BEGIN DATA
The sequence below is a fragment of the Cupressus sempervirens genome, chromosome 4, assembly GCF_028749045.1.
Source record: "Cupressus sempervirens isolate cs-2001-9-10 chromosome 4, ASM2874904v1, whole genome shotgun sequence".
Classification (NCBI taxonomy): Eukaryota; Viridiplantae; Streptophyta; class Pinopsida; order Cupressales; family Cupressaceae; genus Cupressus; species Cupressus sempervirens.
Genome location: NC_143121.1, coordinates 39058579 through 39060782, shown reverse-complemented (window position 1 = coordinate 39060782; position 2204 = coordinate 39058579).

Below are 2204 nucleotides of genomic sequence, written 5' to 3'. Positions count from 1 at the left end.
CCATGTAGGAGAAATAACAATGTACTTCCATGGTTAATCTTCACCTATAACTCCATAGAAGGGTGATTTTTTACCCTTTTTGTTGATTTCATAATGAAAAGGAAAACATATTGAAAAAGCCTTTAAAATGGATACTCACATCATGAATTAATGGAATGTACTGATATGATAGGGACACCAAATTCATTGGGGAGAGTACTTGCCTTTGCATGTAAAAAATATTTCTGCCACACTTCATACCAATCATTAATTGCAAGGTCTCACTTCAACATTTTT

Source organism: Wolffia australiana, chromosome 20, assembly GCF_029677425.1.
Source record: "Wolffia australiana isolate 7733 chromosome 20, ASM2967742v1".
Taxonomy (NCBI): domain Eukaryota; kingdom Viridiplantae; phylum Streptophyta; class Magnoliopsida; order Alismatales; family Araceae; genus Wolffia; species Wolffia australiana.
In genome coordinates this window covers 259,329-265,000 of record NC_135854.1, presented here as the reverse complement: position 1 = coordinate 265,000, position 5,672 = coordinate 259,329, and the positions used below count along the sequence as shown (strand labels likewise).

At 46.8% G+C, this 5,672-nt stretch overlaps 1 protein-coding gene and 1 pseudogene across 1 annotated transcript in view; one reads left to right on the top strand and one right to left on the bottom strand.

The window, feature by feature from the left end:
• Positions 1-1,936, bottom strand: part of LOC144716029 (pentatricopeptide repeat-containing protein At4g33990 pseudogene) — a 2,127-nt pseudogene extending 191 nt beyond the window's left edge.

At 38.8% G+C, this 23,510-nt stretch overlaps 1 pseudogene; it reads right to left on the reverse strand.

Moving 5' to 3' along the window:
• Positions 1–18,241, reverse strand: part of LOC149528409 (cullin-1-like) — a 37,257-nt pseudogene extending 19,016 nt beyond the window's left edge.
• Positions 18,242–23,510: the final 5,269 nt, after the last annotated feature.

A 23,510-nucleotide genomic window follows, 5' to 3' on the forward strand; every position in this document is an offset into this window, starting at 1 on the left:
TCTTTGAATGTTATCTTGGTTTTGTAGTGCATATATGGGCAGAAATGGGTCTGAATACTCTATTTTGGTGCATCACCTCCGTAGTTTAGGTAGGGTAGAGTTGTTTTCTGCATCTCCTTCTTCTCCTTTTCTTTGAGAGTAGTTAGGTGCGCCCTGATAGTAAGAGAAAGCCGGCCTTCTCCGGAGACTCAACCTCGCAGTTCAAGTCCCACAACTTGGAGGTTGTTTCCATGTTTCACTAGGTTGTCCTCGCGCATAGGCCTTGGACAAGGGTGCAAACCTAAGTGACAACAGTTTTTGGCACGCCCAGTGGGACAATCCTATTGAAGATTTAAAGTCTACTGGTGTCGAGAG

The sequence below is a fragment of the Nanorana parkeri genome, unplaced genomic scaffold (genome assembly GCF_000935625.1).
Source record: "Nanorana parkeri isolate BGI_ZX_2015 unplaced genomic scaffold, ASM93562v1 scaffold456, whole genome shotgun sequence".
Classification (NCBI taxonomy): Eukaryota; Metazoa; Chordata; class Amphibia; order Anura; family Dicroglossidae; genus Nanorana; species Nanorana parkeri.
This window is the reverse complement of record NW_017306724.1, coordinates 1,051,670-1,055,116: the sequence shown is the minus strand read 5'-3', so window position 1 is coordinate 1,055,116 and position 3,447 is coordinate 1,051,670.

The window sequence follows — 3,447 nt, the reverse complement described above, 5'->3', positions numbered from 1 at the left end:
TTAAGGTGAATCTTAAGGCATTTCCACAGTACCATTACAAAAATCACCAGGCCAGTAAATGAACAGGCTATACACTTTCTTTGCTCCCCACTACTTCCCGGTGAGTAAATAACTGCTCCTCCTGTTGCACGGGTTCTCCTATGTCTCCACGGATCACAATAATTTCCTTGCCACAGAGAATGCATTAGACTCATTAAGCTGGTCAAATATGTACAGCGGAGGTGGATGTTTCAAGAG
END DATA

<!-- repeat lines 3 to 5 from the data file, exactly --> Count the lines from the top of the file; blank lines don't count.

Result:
Classification (NCBI taxonomy): Eukaryota; Viridiplantae; Streptophyta; class Pinopsida; order Cupressales; family Cupressaceae; genus Cupressus; species Cupressus sempervirens.
Genome location: NC_143121.1, coordinates 39058579 through 39060782, shown reverse-complemented (window position 1 = coordinate 39060782; position 2204 = coordinate 39058579).

Below are 2204 nucleotides of genomic sequence, written 5' to 3'. Positions count from 1 at the left end.